Mountain Climber Doug Scott, Mountains, Travel Destinations

On 29 May 1941, in Notthingham (England), Douglas Keith Scott was born. Today, he is known as Doug Scott CBE, with the CBE title awarded to him in 1994. Doug’s interest in mountain climbing started at a young age after a school outing took them to the White Hall Outdoor Activities Center. This trip inspired Doug Scott to take to the mountains from the age of 12. He would make 45 trips to the Asian mountains and walk away with 40 summits to his name.

On 25 September 1975 Doug Scott together with his climbing partner, Dougal Haston, summated Mount Everest from the South West Face. It was a climb that had never been done before and in true Doug Scott style they accomplished this amazing feat without the use of oxygen. Mountain climbers call this Alpine or Light Weight Style. Unfortunately the climbers only reached the summit of Mount Everest at six that afternoon which did not give them enough time to descend. They decided to climb down to the South Summit as nightfall was creeping across the mountain and they could not risk climbing down the mountain at night. Doug Scott and Dougal Haston were forced to make another decision that would go down in history – to bivouac at a height of 28 750 feet. This was only attempted once before in 1963 at a height of 28 000 feet and those climbers suffered terrible frostbite. The two mountain climbers had no choice but to bunker down in a snow cave and wait for the warm morning sunlight to greet them. By nine the next morning Scott and Haston crawled into camp. Tired, cold and hungry but without being touched by frostbite. Scott was also the first Britton to summit Mount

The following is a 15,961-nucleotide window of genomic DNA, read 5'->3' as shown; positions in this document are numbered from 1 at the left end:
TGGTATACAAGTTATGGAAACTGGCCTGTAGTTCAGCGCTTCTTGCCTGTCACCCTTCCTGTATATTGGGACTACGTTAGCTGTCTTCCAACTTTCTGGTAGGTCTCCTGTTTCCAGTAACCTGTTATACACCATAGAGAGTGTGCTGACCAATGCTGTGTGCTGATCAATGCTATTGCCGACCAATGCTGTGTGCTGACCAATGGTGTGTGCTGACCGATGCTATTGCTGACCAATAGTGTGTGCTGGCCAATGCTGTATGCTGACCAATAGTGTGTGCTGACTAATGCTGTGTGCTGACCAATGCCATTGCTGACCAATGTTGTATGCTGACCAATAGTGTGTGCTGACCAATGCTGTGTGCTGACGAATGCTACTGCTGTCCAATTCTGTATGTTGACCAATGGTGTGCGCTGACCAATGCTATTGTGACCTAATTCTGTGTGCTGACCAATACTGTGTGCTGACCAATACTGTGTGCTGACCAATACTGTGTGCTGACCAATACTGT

Mount Everest was a memorable achievement in the career of Doug Scott, but he went on to summit “The Seven Summits” which are the seven continents’ highest mountains. Another interesting climb was his summit of the Ogre which is 24 000 feet. Scott suffered two broken legs, just above his ankles, but still managed to survive the eight-day descend back to the base camp. Kangchenjunga was another first for any climber as the North West Face had never been climbed before. But you never say “never” to Doug Scott. Joe Tasker and Peter Boardman joined Scott on this historical expedition in 1979. Of all the mountains that Doug Scott challenged, he mostly set out to do the expeditions that had never been done before and succeeded.

Today, Doug Scott still enjoys the adventure of climbing mountains although he hardly ever takes on those over 8000 feet these days. He now runs a successful mountaineering outfit, involves himself in charity work and raises awareness for the well-being and respectable pay rates for Sherpas and porters. Doug Scott is still creating his legacy even though the one that already exists is colorful, fascinating and astounding.

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